post scriptum

xtra Time lapse ao ano 2021 e consequências da crise do consumo. Continuamos da Mundo Fantasma para teaser, acrescentamos dizeres para arquivo.

Uma consequência não prevista da pandemia foi a escassez de algumas matérias primas e o caos nos transportes. A resposta a ambas na sociedade em que vivemos, é um aumento de preços ao que agora se juntam os combustíveis e sabe-se lá que mais [...] e enquanto esperamos, vemos os preços a subir em flecha. O papel encareceu cerca de 50%, a Image anunciou o fim das segundas edições e a maior parte das editoras tem agora várias semanas ou meses de atraso na publicação planeada.
in "As reservas e assinaturas" 11 nov 2021

Extrapolando dos comics à sociedade que vivemos.

Demand for books is way up this year.
Supplies are way, way down.

Right now, publishers and printing companies have to pay more for the paper that makes up any given book, more for the ink that prints the words in the book, more for the time at a printing company to get the book printed, and more for the labor to staff the press to get the book produced. Paper, ink, and printing presses are all at a premium right now.
in The great book shortage of 2021, explained 6 out 2021


The great book shortage of 2021, explained 6 out 2021

The ongoing Covid-19 pandemic has been exacerbating existing problems in the global supply chain for nearly two years now. (...) Here are the major issues leading up to the great book shortage of 2021.

It's getting more complicated (and expensive) to physically make books.
i) The paper shortage begins with the wood pulp shortage. An environmental initiative in China that shut down 279 pulp and paper mills as one of the major drivers behind the spike in pricing, as well as a global backlash against plastic and the rush to replace plastic products with paper alternatives. ii) Meanwhile, with shoppers increasingly ordering products online, the price of cardboard in which to ship goods has gone up with demand. So paper factories have begun to invest more in producing cardboard, shifting their resources away from making book-grade paper in the process. iii) A shortage of raw materials is also wreaking havoc in the inks market. The same Chinese environmental initiative that led to a shortage of wood pulp has also led to decreased availability of resins, monomers, photo initiators, oligomers, and additives. Moreover, ink manufacturers are rapidly consolidating. All of these issues combined means ink prices are steadily rising. iv) Printing presses, meanwhile, are scrambling. The cause dates back more than a decade. In 2008, presses faced what appeared to be an existential crisis: the Great Recession on the one hand and the advent of the Amazon Kindle ebook reader on the other. Many in the industry predicted that printed books would soon be obsolete, and companies began to de-invest in printing books.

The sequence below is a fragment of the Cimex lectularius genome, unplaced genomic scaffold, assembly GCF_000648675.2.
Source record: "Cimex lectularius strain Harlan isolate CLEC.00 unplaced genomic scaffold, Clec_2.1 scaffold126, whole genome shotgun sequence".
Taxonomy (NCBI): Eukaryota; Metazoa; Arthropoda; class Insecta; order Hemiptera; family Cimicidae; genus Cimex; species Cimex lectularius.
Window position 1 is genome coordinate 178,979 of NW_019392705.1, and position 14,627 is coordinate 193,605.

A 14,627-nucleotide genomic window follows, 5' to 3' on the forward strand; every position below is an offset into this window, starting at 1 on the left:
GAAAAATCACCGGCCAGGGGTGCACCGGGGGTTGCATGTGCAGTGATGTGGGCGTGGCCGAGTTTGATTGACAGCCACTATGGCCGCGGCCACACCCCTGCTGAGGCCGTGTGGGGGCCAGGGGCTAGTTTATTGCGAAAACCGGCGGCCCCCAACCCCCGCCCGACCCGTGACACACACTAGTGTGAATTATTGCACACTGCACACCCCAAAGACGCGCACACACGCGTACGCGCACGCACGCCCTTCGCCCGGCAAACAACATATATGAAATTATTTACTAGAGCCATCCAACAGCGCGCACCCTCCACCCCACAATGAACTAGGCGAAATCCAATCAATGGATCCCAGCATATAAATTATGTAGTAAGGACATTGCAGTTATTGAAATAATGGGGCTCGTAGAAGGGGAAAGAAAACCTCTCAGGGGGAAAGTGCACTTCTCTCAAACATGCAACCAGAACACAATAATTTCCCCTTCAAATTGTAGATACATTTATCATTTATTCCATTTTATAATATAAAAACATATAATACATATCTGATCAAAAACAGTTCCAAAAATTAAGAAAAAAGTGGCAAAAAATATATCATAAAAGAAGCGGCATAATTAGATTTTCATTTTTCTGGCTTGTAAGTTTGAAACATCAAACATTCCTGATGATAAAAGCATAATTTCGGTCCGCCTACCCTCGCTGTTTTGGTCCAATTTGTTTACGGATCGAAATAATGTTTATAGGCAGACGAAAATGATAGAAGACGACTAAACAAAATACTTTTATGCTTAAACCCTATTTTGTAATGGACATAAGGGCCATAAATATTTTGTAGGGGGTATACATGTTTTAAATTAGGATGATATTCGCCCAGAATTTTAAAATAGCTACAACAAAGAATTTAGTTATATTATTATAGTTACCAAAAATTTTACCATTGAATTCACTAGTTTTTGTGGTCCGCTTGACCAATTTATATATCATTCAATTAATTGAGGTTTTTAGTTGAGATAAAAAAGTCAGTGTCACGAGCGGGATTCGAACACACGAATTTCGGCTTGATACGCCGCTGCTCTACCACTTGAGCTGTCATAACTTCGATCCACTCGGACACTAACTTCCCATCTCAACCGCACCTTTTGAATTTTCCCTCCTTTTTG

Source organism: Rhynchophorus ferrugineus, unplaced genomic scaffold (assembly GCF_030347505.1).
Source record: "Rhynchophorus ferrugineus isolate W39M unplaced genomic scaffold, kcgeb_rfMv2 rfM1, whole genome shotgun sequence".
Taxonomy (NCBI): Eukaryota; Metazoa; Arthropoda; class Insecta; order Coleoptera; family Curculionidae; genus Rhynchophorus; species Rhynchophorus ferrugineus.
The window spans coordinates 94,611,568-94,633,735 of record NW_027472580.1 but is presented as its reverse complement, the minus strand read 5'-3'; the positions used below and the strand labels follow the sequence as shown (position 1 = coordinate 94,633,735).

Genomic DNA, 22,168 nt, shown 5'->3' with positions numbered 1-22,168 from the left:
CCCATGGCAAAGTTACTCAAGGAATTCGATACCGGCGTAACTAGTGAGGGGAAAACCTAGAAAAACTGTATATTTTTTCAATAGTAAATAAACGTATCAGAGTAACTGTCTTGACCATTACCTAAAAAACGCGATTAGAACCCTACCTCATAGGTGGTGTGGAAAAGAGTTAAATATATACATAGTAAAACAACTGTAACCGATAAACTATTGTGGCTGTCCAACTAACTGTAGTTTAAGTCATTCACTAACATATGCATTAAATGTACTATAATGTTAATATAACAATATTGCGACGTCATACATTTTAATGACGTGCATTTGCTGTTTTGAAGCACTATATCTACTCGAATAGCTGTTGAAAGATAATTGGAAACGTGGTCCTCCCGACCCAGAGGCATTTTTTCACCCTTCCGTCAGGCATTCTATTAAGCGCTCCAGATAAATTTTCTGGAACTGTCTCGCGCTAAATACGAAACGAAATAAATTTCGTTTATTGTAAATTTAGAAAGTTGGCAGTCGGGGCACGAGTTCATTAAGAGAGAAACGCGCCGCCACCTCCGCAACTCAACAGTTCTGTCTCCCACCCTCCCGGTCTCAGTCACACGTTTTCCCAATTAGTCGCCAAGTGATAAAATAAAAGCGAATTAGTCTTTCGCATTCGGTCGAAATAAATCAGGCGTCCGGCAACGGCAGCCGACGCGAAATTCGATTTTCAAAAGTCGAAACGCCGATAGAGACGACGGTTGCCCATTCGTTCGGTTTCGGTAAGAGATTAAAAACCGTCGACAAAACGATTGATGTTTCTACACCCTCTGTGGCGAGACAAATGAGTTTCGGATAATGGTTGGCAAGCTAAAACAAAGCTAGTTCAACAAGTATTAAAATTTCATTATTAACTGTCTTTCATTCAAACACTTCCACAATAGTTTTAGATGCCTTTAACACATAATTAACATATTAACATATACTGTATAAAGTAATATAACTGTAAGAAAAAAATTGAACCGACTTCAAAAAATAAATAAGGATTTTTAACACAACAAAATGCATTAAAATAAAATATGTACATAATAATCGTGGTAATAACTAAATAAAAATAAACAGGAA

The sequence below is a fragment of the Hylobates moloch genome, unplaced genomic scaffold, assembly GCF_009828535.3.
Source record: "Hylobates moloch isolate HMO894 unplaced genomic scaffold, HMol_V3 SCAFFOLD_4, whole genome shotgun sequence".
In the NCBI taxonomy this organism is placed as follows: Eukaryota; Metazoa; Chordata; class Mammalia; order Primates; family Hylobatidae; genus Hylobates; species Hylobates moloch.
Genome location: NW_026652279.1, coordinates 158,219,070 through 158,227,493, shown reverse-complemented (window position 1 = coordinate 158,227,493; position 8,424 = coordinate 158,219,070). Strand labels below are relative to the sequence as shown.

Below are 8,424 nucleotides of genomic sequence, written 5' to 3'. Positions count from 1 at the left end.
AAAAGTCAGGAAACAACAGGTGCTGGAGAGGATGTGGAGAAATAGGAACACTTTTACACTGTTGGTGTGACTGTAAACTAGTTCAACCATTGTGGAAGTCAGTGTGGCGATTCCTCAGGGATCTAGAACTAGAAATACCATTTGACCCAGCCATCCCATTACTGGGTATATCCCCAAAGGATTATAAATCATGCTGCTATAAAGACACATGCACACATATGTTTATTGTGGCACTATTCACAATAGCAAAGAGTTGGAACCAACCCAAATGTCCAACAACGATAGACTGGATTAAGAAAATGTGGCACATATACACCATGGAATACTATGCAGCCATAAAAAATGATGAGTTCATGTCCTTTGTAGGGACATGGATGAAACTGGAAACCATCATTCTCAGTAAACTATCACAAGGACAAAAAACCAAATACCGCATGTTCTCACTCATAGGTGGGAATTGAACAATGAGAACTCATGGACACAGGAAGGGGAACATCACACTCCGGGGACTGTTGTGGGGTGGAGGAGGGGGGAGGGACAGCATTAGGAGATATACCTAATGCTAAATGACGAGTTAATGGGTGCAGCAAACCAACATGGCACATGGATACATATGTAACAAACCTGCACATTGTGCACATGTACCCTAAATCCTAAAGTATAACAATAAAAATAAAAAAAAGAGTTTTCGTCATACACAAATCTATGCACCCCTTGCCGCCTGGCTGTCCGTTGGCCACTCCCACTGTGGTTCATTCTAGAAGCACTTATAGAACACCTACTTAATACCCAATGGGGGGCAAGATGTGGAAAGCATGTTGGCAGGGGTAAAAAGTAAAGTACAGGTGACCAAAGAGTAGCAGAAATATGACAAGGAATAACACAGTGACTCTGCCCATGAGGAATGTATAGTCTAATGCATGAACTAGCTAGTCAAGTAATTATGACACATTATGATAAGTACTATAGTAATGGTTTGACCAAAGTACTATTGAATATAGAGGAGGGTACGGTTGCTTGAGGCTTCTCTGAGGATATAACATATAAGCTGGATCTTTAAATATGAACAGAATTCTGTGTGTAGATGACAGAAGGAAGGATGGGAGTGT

It's getting harder to ship books.
Right now, distribution networks across the world are massively congested. Containers are not moving out of ports and onto trains quickly enough. Even more pressing, however, is a shortage of truck drivers. There just aren't enough trucks on the road. And as stuff sits in warehouses, waiting to be picked up by increasingly scarce truck drivers, the price of storage goes up, adding to overall shipping costs.

Underlying all these issues is the increasingly dire labor shortage.
One of the big underlying problems when it comes to printing and shipping books is the same labor shortaget that's currently roiling the rest of the country. There aren't enough press operators to get books printed, and then there aren't enough truck drivers to get them to bookstores. (...) The working-age population (...) has stopped growing [and] in general, people with college degrees prefer not to work in warehouses, as truck drivers, or in printing presses. As Covid-19 spread, many people preferred not to work in the close quarters of a factory or warehouse, or in a job that required as much in-person interaction as making deliveries.

E funny stuff:

Reading is one of the hobbies that people have started to pick up over the course of the pandemic. And overwhelmingly, they're reading printed books, not ebooks.
in The great book shortage of 2021, explained 6 out 2021

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